Monthly Donors Jumped Last Year
Updated: May 2, 2022
Measuring the effectiveness of your nonprofit's communications can feel like trying to find your car keys in the dark while wearing mittens. How do you measure success with nothing to guide you? That's what makes the annual Benchmarks Report from the marketing firm M&R so valuable. M&R's report is one of the best overviews of nonprofit digital marketing trends around. The 2022 edition was just released, so let's dive into the results.
Monthly giving is exploding! For a long time, fundraising experts have recommended that nonprofits promote monthly giving and nonprofits are finally following their advice. Online monthly giving increased by 22% last year, up from a respectable 16% increase in 2020. Online monthly donors give an average of $25, which adds up to $300 per year. For comparison's sake, all online donors give an average of $208 per year. Based on that, converting your regular donors to monthly donors is a net gain.
Online revenue was up by 3% - The good news? donor generosity continued through the second year of COVID. The bad news? The gains were uneven. Large nonprofit online funding grew by 6%, but mid-sized nonprofits actually fell slightly.
The impact on sectors was even more pronounced. Hunger and poverty-related nonprofits saw their online revenue plummet by 32%. Nonprofits in that sector saw big increases in revenue in 2020, so a decrease in 2021 might be expected, but food insecurity certainly didn't fall by a third last year. On the other side of the coin, cultural programs lost a lot of revenue in 2020 and saw a 27% increase last year, indicating that their supporters are coming back, especially as the arts return to live events.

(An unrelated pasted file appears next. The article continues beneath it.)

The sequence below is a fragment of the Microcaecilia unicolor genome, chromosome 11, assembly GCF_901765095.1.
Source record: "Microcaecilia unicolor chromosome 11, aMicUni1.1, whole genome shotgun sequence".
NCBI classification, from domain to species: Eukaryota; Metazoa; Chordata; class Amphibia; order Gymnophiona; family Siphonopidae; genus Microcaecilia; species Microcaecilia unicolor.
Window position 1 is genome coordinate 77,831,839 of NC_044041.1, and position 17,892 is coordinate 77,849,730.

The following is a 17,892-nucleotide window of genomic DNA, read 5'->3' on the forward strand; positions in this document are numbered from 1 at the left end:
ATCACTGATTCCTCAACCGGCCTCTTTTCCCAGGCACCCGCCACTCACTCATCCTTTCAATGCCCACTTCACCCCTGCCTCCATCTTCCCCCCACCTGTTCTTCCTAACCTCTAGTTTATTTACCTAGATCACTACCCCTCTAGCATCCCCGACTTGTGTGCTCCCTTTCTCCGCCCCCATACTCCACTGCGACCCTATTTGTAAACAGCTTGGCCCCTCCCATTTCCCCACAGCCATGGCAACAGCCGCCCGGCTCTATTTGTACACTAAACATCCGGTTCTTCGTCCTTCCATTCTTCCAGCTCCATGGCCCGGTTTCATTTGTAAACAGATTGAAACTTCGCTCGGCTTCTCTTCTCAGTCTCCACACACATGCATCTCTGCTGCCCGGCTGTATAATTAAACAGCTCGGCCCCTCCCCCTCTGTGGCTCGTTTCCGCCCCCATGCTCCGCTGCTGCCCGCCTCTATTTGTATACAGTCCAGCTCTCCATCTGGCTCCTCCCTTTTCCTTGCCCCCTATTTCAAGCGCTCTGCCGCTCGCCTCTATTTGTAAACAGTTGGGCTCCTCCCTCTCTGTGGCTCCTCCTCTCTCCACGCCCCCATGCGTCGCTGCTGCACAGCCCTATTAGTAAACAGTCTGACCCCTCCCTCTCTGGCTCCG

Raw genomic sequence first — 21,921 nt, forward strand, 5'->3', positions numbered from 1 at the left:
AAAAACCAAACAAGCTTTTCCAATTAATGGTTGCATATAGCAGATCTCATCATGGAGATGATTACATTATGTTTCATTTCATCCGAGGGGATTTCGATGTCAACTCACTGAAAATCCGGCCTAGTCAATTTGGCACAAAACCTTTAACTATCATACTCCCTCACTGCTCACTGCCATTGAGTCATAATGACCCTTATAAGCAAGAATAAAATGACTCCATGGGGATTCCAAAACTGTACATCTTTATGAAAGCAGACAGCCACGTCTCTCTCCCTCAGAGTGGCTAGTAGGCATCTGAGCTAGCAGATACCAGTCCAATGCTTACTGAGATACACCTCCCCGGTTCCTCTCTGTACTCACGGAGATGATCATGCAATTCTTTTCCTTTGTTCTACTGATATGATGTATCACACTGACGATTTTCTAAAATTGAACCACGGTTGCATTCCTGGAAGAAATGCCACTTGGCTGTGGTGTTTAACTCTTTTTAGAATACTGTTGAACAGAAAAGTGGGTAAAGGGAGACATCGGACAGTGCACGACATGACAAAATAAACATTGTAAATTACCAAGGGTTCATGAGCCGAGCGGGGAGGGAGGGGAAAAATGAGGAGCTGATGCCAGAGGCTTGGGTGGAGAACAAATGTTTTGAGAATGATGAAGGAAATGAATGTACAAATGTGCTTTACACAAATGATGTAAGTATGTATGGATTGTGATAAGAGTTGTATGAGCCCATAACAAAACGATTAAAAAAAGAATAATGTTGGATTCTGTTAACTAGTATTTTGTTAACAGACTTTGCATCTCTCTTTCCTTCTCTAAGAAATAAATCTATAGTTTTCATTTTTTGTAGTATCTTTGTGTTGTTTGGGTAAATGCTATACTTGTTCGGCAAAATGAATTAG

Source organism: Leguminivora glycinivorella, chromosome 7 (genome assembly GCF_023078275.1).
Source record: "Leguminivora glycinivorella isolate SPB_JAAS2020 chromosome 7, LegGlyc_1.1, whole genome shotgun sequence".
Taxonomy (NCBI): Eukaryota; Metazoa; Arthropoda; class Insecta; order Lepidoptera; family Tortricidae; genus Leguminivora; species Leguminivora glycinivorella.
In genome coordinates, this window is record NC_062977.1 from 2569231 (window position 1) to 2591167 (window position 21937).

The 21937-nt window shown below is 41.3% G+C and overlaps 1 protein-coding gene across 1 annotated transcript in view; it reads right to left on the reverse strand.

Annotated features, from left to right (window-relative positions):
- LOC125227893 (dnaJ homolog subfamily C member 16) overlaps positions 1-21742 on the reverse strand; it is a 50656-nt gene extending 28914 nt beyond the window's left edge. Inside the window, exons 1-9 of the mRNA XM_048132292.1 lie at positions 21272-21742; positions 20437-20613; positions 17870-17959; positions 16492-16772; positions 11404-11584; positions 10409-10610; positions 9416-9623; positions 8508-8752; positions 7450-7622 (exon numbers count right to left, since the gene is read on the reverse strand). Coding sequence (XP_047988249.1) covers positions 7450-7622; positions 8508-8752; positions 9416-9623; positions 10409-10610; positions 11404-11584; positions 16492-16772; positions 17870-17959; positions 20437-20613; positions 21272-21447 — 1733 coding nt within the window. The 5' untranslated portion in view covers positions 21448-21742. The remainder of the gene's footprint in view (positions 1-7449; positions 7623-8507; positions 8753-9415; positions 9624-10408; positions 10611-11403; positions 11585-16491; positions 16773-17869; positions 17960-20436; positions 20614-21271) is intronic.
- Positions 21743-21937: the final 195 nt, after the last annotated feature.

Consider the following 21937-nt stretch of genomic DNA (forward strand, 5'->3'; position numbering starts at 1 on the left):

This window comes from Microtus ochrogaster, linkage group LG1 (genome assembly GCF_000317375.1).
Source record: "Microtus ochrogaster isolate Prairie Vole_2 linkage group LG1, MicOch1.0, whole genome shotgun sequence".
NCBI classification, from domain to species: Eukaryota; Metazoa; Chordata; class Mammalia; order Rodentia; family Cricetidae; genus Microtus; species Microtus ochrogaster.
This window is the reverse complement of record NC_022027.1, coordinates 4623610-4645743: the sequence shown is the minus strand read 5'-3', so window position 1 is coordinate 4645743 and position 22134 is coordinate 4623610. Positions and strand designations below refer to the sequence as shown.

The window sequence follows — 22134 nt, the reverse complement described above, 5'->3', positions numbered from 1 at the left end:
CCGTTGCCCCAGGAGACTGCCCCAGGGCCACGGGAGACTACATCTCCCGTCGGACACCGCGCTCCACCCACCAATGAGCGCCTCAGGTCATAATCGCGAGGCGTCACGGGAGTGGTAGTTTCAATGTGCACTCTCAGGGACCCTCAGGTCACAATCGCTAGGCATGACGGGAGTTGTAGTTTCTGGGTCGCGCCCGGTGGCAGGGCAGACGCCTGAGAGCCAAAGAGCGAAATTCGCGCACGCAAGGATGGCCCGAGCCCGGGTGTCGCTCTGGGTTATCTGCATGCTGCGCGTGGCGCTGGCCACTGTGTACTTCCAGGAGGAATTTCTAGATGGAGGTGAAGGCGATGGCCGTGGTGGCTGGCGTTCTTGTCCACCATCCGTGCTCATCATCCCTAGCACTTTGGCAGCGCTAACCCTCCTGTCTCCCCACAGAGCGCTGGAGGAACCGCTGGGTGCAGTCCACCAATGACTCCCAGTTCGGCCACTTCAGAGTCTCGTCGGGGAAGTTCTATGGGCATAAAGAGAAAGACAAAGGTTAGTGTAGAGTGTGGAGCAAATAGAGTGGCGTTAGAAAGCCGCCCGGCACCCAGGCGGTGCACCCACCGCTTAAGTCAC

Nonprofits are increasing their reliance on email - Nonprofit email list sizes grew by a substantial 7%, which may reflect their efforts to hold onto the new donors they connected with in 2020. However, they have less to show for it. The data says you have to send 1,000 fundraising messages to $78, an 11% drop from 2020. Why? Maybe those new donors from 2020 didn't stick around in 2021. It also reflects the gifts from both donors and prospects. One key to running a successful email campaign is to remember that it is much more effective at stewarding existing donors than bringing in contributions from prospects. It is no surprise that donors are five times more likely to respond than prospects.
What looks like good news may actually be bad (or at least confusing) news. The open rate (how many people open your emails) jumped to 22%, a huge increase over last year. Unfortunately, the reason is that Apple's new privacy software means most I-phones say the user opened your email whether they saw it or not.
Nonprofits are spending on digital ads, but what are they getting in return? In terms of return on investment, it costs nonprofits an average of $86 for every donation they receive through social media. Yet, nonprofits increased their spending on digital ads by 19%, even as the return on investment became more questionable. Even though decades of marketing and development wisdom says to spend most of your effort building awareness and then ask for money, more than half of nonprofit digital ad budgets went to fundraising, with less than a third going to awareness. It was even worse for small nonprofits, which spent three-fourths of their ad budgets on fundraising.
Overall, nonprofits are very active on social media whether they pay for ads or just post. Nearly every nonprofit was on Facebook, Twitter and Instagram. Nonprofits on Tik Tok has jumped, but if you aren't using it, you are not alone. Less than 25% of nonprofits said they were on Tik Tok. The number of followers for nonprofits on Facebook appears to have flattened out, but jumped 25% on Instagram between 2020 and 2021. Twitter rose slightly.
People surf the web on their phones but donate from their desktops - The data shows that more than half of website visits come from mobile devices, 76% of online revenue is paid through desktops and the average amount of each donation is much lower on mobile devices than desktops.
One of the weirdest findings of the study concerns the transition from desktop to mobile traffic. The percentage of people coming to websites from desktop computers actually grew last year. People visiting from desktops increased by 14% last year. Why? No one seems to know. Maybe everyone was surfing the web while they were supposed to be home working!